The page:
Theranos founder Elizabeth Holmes has been found guilty of defrauding investors after a months-long landmark trial in California.
Prosecutors said Holmes knowingly lied about technology that she says could detect disease with a few drops of blood.
Jurors found Holmes guilty of conspiracy to commit fraud against investors and three counts of wire fraud.
She denied the charges, which carry a maximum prison sentence of 20 years each.
Holmes was not detained, a sentencing date has not yet been confirmed and an additional hearing has been scheduled next week.
Reporters inside the courtroom said the 37-year-old, who gave birth to her first child last year, showed little emotion when the verdicts were read and hugged her husband, Billy Evans, and their parents before leave the room.
Holmes faced 11 charges in total and was found not guilty of four charges related to defrauding the public.
The split verdict came after the judge said the jury, after deliberating for seven days, could render a partial verdict after failing to reach consensus on three other charges.
The three wire fraud charges she was convicted of are tied to specific investors in her failed venture. Wire fraud is a relatively broad federal crime in the US, involving the use of electronic communications, such as emails, to make false statements and obtain something from someone else, usually money.
Theranos, at one time valued at $ 9bn (£ 6.5bn), was once the darling of biotech and Silicon Valley.
Holmes was able to raise more than $ 900 million from billionaires like media mogul Rupert Murdoch and tech mogul Larry Ellison.
The firm promised it would revolutionize the healthcare industry with a test that could detect conditions like cancer and diabetes with just a few drops of blood.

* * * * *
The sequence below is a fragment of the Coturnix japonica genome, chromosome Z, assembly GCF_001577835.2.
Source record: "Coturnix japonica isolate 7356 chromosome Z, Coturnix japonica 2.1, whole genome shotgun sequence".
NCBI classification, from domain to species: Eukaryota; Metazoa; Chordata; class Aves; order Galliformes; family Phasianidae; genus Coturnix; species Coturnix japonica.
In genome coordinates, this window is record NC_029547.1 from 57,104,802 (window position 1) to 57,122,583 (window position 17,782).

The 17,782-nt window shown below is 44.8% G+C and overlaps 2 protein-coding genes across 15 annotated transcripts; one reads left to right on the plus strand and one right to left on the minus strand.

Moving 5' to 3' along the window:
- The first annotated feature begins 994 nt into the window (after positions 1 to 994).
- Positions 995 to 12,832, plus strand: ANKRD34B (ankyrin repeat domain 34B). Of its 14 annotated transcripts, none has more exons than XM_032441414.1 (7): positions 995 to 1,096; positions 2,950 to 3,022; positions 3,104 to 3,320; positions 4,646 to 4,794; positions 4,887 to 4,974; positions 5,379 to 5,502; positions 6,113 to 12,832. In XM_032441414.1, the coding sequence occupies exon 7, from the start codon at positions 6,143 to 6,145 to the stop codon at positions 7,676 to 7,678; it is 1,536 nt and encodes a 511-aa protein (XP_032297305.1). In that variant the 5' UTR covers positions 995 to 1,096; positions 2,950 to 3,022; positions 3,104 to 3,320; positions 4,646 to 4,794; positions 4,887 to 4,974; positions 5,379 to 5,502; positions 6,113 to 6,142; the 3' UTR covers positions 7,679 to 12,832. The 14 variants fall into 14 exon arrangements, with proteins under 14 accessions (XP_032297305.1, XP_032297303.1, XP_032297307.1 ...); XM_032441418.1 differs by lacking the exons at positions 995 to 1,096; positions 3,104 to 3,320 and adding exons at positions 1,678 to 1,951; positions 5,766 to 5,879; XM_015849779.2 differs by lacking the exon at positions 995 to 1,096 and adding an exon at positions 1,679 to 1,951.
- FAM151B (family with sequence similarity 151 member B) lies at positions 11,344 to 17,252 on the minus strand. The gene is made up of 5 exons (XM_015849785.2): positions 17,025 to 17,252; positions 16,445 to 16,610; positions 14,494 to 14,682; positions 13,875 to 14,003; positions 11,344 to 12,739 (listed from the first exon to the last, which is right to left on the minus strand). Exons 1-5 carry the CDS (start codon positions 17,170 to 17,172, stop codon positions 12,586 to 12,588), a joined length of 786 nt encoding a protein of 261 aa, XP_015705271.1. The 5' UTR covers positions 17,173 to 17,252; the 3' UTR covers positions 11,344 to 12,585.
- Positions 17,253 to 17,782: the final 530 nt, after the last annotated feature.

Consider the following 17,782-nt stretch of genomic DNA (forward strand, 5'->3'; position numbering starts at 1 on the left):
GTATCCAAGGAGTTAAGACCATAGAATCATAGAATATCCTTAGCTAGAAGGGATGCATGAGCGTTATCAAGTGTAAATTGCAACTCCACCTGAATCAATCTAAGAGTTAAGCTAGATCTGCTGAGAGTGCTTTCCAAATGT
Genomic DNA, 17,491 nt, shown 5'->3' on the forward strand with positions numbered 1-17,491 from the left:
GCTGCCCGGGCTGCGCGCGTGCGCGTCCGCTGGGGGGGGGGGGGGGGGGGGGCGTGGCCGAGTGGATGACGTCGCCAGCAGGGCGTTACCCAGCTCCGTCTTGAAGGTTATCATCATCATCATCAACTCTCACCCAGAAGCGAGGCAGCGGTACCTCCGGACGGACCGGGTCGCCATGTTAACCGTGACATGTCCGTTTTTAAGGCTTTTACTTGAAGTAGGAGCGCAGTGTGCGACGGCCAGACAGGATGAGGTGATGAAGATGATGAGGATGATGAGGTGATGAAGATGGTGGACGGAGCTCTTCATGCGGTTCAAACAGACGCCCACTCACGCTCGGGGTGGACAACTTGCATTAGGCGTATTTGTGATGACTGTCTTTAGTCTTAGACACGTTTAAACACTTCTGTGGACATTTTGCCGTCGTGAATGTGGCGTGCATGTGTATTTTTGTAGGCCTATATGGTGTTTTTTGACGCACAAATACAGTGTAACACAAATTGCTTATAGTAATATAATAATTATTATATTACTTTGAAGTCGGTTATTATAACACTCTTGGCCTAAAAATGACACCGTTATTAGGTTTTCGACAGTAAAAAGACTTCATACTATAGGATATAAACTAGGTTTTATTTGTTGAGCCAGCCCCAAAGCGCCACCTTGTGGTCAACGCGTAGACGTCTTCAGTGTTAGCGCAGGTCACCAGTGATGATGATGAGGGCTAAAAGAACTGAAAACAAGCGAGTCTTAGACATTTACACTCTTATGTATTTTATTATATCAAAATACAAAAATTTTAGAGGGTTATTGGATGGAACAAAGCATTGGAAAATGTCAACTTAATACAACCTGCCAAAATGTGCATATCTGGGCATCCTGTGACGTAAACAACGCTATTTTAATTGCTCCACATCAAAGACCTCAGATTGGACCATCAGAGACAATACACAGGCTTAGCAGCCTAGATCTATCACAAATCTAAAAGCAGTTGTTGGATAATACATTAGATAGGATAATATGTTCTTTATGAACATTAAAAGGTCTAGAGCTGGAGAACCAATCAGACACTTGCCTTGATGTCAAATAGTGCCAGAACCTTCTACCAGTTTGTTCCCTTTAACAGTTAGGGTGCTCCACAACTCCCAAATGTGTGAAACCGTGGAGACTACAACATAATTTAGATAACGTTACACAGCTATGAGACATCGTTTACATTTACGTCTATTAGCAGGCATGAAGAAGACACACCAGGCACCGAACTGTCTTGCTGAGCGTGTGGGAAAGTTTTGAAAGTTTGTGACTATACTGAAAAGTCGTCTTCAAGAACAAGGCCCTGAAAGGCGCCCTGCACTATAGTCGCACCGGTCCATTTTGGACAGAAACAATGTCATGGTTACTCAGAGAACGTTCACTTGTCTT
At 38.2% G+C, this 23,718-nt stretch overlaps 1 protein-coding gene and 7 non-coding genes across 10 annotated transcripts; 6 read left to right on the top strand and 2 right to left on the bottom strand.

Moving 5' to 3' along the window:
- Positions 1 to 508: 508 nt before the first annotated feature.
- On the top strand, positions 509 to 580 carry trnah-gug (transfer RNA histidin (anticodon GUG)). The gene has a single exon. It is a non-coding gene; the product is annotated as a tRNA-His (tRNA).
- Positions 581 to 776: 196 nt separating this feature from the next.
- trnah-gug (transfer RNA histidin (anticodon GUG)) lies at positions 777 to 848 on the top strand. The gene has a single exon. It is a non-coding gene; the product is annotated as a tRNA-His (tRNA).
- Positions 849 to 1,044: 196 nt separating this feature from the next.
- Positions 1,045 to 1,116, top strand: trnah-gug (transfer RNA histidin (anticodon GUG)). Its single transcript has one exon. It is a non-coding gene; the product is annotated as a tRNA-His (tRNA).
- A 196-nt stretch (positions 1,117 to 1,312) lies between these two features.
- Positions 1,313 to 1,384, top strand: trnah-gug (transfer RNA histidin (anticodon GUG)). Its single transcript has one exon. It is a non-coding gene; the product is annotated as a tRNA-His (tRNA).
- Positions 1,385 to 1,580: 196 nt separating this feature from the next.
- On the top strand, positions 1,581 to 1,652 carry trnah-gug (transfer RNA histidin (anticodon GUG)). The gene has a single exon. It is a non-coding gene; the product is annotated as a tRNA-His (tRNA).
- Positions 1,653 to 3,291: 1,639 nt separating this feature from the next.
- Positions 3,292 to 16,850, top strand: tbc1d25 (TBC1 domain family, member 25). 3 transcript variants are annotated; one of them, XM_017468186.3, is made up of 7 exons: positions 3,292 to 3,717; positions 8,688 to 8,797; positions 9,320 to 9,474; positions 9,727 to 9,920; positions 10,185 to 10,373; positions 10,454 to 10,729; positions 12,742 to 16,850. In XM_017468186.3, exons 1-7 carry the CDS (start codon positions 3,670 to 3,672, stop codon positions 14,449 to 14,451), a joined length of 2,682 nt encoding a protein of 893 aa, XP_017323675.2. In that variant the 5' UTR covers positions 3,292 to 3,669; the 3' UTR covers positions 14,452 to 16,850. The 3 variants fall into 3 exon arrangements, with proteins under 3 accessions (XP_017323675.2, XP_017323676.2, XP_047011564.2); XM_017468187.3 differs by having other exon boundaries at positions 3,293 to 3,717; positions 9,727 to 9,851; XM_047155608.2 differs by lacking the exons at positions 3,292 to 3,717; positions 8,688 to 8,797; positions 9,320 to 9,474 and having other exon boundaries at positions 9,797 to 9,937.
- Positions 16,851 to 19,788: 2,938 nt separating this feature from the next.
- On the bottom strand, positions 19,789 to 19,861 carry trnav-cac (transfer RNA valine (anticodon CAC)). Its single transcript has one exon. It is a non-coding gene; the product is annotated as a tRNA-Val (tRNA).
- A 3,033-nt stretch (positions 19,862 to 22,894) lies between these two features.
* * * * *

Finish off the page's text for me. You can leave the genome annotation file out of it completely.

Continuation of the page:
But these claims began to unravel in 2015 after a Wall Street Journal investigation reported that its core blood test technology was down.
During nearly four months at trial, the jury of eight men and four women was presented with two completely different accounts of the former self-made billionaire whose downfall rocked Silicon Valley.
After calling about 30 witnesses, the prosecution tried to show that Holmes knew that the product he was selling to investors, a machine called Edison, was a sham, but was still committed to the success of the company.
His company secretly relied on commercially available machines to conduct the tests, prosecutors said.
At trial, several laboratory directors testified to having told Holmes about the flaws in Theranos’ technology, but were instructed to downplay his concerns. At the same time, they added, Holmes told investors that the technology was operating as planned.
Holmes “chose fraud over business failure. She chose to be dishonest with investors and patients,” prosecutor Jeff Schenk said in closing arguments. “That choice was not only insensitive, it was criminal.”
The defense fought back with descriptions of a dedicated and determined businesswoman, making waves in a male-dominated industry.
Testifying in her own defense, Holmes acknowledged the mistakes in Theranos’ operation, but maintained that she never knowingly defrauded patients or investors.
The defense also blamed Ramesh “Sunny” Balwani, his former business partner and ex-boyfriend.
At trial, Holmes charged Balwani, 19 years her senior, with emotional and sexual abuse, allegations he denies.
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Reverbs for Silicon Valley
Elizabeth Holmes claimed that her diagnostic machines could test hundreds of diseases. They could not.
Considering that she was the founder and CEO of Theranos, you might think that the case would be an easy victory for the prosecution. But for various reasons, the guilty verdicts weren’t assured in any way.
These technical fraud cases are extremely difficult to prosecute. Jurors were asked to consider hundreds of documents and examine evidence from dozens of witnesses.
Holmes just had a baby and some commentators believed that she would have an understanding character.
The difficulty in successfully prosecuting Holmes is reflected in the seeing